“I think we should be very careful about artificial intelligence. If I were to guess like what our biggest existential threat is, it’s probably that. So, we need to be very careful with the artificial intelligence. Increasingly scientists think there should be some regulatory oversight maybe at the national and international level, just to make sure that we don’t do something very foolish. With artificial intelligence, we are summoning the demon.”
Bill Gates elaborated on Musk’s point, saying “I don’t understand why some people are not concerned with AI.”
Scientist Stephen Hawkings has a very similar opinion. During an interview with the BBC in 2014 he discussed it in depth. Hawking is very confident about the possibility of ASI. He said, "I believe there is no deep difference between what can be achieved by a biological brain and what can be achieved by a computer. It therefore follows that computers can, in theory, emulate human intelligence — and exceed it."
These are all just estimates, but the fact that most experts believe it will happen in the next 100 years means people ought to prepare for the implications and consequences. The worst consequence, of course, would be that the AI gets out of human control.
It may seem that AI getting out of control wouldn’t be a problem and if push came to shove, the programmers who created the AI could just shut it down. This would be much more difficult than it seems. Before explaining this further, it is helpful to understand how a machine can learn.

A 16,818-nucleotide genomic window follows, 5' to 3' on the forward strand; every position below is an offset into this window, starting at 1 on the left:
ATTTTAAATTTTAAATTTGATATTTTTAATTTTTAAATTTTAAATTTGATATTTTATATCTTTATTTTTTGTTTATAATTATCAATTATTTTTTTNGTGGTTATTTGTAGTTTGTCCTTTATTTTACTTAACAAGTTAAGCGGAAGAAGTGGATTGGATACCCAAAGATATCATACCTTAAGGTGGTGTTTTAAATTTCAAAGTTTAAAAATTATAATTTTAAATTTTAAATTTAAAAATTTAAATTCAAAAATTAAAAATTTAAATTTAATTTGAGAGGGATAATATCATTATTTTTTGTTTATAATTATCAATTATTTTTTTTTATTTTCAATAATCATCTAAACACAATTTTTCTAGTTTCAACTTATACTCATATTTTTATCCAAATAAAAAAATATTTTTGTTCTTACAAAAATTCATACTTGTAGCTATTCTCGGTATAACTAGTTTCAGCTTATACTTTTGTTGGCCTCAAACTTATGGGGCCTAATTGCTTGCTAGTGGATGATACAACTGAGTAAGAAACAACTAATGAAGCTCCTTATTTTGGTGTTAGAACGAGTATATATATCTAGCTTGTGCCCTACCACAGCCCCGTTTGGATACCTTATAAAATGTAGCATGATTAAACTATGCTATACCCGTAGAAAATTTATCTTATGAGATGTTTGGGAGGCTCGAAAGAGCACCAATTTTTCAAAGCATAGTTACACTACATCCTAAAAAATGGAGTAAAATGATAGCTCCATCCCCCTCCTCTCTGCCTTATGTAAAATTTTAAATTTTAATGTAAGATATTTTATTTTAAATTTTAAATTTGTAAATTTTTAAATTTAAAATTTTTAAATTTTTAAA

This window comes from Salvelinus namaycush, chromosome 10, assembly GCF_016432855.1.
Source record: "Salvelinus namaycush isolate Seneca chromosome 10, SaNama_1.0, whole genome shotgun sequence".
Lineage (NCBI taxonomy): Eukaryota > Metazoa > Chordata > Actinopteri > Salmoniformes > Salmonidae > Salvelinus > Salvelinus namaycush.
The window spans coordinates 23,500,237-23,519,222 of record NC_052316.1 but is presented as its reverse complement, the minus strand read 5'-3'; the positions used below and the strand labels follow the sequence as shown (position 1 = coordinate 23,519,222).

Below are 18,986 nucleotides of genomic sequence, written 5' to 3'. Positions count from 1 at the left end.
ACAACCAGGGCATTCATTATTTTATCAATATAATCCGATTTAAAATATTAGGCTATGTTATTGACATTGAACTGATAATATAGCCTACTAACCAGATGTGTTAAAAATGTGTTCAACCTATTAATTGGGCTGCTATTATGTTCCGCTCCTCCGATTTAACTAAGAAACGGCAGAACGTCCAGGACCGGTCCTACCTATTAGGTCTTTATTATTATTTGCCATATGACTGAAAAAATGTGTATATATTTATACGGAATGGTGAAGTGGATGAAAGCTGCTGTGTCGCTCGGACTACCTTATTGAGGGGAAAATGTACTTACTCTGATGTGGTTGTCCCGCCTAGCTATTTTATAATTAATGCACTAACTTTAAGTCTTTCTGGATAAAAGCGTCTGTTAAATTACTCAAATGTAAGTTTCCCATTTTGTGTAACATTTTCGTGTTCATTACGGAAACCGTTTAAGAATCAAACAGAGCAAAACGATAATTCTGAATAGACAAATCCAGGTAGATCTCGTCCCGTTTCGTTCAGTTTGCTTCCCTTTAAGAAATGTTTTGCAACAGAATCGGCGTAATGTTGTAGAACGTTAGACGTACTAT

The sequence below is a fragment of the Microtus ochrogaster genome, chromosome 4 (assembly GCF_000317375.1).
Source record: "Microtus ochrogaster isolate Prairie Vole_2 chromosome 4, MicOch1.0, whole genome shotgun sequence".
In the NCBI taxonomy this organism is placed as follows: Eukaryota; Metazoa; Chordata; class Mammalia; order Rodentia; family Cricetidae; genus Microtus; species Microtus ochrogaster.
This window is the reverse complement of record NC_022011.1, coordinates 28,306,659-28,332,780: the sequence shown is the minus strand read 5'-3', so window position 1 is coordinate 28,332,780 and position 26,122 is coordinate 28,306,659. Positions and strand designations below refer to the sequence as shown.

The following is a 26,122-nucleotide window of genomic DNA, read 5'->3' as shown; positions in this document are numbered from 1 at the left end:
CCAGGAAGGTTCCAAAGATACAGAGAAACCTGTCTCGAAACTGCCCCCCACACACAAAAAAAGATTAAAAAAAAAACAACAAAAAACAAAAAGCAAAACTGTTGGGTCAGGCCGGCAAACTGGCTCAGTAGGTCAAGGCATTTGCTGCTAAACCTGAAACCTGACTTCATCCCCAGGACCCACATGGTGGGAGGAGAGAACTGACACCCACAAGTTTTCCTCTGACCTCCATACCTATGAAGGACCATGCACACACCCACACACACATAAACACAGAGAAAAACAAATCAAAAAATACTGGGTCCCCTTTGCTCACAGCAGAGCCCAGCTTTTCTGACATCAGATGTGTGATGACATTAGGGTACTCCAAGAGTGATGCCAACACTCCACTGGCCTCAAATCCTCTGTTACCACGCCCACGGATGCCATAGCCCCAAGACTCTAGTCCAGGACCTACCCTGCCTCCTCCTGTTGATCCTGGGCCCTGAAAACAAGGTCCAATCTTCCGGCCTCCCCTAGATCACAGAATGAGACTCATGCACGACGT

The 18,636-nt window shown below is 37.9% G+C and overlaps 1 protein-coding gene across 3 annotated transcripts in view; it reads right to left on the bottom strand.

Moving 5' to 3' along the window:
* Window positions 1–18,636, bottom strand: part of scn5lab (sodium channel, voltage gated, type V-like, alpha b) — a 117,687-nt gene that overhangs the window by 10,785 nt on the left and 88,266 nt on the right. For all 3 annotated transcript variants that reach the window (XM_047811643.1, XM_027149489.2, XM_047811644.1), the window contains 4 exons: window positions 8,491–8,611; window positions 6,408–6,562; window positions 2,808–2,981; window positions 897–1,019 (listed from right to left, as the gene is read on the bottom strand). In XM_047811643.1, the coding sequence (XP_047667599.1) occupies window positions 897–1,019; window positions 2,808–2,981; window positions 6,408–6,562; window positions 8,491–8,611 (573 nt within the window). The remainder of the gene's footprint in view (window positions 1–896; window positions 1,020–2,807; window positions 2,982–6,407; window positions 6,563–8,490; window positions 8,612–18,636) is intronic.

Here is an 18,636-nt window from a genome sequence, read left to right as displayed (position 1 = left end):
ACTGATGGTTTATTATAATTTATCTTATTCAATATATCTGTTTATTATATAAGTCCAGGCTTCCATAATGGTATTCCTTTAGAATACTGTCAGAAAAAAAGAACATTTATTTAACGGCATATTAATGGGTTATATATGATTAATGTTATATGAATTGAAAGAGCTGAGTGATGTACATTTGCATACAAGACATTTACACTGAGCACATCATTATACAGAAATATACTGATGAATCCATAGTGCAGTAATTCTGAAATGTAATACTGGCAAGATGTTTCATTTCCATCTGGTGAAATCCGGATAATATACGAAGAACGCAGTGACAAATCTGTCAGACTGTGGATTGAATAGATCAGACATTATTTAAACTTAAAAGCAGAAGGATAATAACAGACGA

A programmer named Seth Bling created a program called Mar/Io to demonstrate what AI can do. The program was designed to play Super Mario Bros, a classic video game where the goal is to get through a game level without dying. The Mar/Io program was only told that it was supposed to get as far to the right as possible (where the finish line in Mario games tends to be). At first, it attempts to learn the controls by hitting all the buttons on the controller. As it goes on, however, Mar/Io begins to understand patterns about what it should and shouldn’t do. In 23 hours, it went from understanding nothing about the game or how the controllers work to being able to play Mario better than humans can.
Twenty-three hours may not seem like an impressive time to complete a single video-game level, until one considers what the AI knew how to do. Unlike people, who usually have at least a baseline understanding of how controllers work, this program knew literally nothing about the game or the controller it was given. All it knew was that it had to go to the right, and it figured out everything else on its own. At the beginning of the process, Mar/Io was the computer equivalent of a 3-year-old being handed a controller and told to beat the level. Given those circumstances, the AI would greatly outperform its human counterpart. It could do this using neural evolution.
Neural evolution is when a machine can train itself using algorithms. What the program could do, using an algorithm the developer wrote called Neuro Evolution of Augmenting Topologies (NEAT), was rate its “fitness” based on how far across the screen it got. Then, Mar/Io “bred” more data and could progress further through the game.